HOOVER, Ala. — There is no more debate about it. Mecole Hardman is a wide receiver, plain and simple. He’s no longer a part-time defensive back.

“I think that’s safe to say,” Georgia coach Kirby Smart said at SEC Football Media Days on Tuesday. “You guys have finally cracked the egg.”

The new 2017 media guide, released this week, was one indication. It has only “WR” next to Hardman’s name in his bio on page 42. Then there was the evidence offered in spring football practice. Hardman worked at wideout “95 percent of the time,” Smart confirmed.

“He did double as a DB on some occasions as we’re very down with DBs in the spring,” Smart said. “But we think Mecole’s biggest attributes are going to help us in the offensive slot and the return game. He can do a lot of different things. We’ve got to find a way to get him a ball, but he’s also got to find a way to protect the ball. That’s going to be a growing curve for him.”

Hardman signed with the Bulldogs as a 5-star cornerback from Elbert County (Elberton, Ga.) High School, even though he played almost no time at the position on that level. He primarily played quarterback for the Blue Devils, and he also returned kicks and occasionally played some free safety.

Sid Fritts, Hardman’s high school coach, said he understood the Bulldogs’ desire to try Hardman as a cover corner because of his incredible speed and quickness. But he always maintained, “I’d have a hard time not getting the ball in his hands as much as possible.”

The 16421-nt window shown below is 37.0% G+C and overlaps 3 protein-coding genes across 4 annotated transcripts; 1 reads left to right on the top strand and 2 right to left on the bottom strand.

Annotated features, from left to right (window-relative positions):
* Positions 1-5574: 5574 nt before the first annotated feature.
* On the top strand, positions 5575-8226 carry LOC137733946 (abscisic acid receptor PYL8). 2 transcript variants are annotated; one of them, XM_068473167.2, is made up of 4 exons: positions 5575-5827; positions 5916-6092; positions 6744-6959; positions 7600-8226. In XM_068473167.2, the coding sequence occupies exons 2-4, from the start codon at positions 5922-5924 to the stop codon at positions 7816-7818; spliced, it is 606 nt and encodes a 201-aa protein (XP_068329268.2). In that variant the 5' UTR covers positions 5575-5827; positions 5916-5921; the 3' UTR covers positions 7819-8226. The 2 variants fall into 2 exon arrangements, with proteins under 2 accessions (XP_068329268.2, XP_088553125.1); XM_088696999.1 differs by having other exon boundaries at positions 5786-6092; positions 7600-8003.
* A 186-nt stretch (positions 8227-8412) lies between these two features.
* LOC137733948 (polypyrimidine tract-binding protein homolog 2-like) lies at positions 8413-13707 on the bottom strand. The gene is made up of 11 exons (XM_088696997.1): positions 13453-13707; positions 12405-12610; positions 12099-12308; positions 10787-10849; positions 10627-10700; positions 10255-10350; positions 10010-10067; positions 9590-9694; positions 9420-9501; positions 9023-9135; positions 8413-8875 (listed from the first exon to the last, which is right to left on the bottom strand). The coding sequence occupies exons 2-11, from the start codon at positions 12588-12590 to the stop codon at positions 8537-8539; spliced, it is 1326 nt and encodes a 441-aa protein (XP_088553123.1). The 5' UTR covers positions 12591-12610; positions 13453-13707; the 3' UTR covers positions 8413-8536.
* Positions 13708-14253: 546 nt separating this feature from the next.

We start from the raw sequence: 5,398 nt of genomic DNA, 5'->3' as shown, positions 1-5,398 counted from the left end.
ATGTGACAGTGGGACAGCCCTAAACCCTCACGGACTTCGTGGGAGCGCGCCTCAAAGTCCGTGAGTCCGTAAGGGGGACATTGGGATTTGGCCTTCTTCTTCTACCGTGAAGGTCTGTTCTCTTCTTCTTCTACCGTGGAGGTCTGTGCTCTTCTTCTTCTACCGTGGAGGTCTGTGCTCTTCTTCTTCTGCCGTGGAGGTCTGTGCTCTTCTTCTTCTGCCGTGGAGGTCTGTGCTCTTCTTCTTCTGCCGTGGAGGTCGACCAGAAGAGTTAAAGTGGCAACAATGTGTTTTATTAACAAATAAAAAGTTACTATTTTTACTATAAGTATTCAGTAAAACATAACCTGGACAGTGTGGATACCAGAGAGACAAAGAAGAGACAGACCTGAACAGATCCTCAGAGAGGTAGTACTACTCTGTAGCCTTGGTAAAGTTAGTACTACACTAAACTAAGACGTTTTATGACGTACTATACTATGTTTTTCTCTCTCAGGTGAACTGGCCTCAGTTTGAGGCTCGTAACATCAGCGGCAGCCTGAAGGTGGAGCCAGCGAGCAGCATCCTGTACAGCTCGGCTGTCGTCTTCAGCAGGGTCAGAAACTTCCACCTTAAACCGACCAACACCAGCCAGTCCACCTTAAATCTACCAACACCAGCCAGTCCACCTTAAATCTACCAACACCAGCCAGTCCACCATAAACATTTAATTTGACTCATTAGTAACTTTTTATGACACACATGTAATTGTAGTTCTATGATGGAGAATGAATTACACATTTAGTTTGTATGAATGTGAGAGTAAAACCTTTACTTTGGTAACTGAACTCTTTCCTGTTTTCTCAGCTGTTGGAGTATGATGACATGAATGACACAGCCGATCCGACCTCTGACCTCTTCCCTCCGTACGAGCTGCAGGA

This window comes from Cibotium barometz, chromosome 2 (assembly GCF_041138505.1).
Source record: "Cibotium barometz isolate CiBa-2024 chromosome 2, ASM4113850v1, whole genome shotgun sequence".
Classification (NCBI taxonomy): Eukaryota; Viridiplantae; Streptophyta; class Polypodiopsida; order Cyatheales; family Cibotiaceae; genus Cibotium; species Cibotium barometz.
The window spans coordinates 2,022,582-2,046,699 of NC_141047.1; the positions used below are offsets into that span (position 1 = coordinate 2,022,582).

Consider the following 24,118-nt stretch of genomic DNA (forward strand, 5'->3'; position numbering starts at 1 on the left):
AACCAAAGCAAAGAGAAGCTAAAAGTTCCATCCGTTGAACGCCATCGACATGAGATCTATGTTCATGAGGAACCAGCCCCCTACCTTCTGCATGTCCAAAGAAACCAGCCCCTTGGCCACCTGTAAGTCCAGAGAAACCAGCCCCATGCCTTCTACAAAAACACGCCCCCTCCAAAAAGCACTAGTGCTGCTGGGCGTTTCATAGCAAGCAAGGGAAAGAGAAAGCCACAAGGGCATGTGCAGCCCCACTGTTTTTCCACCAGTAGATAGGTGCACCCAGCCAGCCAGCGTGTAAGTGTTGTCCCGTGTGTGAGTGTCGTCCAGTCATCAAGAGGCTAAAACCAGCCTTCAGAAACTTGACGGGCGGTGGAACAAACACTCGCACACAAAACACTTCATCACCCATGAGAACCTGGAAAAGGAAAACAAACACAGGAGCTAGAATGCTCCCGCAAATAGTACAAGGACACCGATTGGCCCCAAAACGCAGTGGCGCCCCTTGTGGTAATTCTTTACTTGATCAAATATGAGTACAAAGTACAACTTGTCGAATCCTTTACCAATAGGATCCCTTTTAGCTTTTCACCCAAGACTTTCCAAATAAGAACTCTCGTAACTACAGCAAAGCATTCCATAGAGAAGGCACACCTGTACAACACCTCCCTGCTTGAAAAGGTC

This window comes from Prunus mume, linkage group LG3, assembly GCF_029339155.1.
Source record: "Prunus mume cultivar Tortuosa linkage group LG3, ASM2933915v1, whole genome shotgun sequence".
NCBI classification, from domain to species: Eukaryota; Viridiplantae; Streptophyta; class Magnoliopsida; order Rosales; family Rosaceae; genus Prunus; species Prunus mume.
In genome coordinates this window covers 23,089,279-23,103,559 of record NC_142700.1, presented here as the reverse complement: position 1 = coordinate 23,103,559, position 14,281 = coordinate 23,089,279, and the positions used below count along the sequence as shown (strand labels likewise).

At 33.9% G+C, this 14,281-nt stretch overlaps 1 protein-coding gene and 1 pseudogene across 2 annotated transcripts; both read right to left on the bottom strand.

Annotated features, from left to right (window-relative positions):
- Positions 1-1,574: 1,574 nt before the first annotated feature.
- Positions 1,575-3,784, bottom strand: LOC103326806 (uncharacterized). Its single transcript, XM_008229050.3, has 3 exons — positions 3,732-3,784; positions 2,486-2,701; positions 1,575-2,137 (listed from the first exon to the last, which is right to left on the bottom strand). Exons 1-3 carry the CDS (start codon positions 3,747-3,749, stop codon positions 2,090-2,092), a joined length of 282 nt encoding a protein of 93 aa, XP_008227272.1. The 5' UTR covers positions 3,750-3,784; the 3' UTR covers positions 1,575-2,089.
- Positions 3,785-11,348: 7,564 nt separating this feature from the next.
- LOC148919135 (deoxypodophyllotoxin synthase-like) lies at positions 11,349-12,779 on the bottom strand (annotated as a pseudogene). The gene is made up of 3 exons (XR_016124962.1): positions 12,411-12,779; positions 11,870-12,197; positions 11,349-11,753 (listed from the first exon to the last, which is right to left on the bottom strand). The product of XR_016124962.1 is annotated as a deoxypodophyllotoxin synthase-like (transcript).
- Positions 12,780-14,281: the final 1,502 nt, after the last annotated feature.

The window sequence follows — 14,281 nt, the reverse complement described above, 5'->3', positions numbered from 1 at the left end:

The Bulldogs apparently have come to the same conclusion. With Isaiah McKenzie leaving a year early for the NFL and vacating the coveted slot position, Georgia decided to give Hardman a look there. They like what they’ve seen.

“I don’t know that we could really spare [Hardman] defensively,” Smart said. “That’s why it was such a tough decision. We went into the spring with essentially two scholarship corners. That’s what was so tough about the move is it probably hurt us development-wise. … You’re making that move to make the offense better, but you’re betting on the incoming freshmen to help us in the two-deep at defensive back.”

Georgia has others who can fill in at McKenzie’s slot position, where he led the team in receiving yards and catches last season. But nobody comes as close as Hardman to replicating the explosiveness factor that McKenzie brought to the offense.

“Isaiah is one of the most explosively quick players I’ve ever been around,” Smart said. “He is smaller than Mecole, though, and [Hardman] has a little more straight-line speed. He’s able to go out and compete on our track’s 4-by-100 team. But he probably can’t make you miss in a short area like Isaiah could. So they’re not exactly the same guys. But I’m really excited about the work habits Mecole has, and he’s very bright.”

Junior linebacker Roquan Smith, representing the Bulldogs at SEC Media Days on Tuesday, attested to Hardman’s skills on offense.

“He’s truly a weapon on the offensive side of the ball,” said Smith, who faced Hardman often during spring practice. “You can see that with him running routes and how quick he is. He’s ridiculously quick.”